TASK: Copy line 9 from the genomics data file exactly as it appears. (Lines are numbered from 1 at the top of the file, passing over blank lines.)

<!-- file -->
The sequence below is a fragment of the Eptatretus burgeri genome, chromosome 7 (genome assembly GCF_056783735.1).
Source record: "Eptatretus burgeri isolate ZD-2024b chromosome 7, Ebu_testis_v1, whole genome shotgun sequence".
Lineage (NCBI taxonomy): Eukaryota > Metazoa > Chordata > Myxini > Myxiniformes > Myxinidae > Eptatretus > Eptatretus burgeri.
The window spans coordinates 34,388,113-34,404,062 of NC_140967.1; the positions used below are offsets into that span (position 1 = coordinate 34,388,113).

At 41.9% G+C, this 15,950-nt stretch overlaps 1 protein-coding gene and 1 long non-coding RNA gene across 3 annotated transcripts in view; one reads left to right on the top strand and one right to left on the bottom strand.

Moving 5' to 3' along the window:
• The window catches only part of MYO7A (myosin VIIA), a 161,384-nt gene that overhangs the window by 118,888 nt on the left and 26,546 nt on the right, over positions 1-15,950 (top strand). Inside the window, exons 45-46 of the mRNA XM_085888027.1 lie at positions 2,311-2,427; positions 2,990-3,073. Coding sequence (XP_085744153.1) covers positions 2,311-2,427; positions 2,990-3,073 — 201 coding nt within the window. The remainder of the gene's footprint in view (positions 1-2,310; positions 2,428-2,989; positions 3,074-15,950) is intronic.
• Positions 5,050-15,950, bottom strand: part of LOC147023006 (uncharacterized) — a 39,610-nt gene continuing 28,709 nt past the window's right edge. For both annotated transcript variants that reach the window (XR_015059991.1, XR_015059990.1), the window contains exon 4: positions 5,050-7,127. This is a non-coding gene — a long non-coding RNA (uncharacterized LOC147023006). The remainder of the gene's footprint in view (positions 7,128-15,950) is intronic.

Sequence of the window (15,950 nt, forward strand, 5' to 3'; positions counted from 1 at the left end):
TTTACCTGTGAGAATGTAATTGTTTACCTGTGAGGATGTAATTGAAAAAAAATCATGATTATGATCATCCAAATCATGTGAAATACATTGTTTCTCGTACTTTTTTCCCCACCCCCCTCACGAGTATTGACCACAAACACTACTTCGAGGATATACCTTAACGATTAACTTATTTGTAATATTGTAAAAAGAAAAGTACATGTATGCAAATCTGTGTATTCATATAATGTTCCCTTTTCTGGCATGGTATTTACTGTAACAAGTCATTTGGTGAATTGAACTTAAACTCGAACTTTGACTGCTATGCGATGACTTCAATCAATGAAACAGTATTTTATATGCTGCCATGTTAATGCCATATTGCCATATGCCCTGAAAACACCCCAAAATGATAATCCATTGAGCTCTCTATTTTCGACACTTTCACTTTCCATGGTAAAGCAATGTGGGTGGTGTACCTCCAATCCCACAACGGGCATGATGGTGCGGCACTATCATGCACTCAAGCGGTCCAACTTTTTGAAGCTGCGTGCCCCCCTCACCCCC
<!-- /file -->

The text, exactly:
Sequence of the window (15,950 nt, forward strand, 5' to 3'; positions counted from 1 at the left end):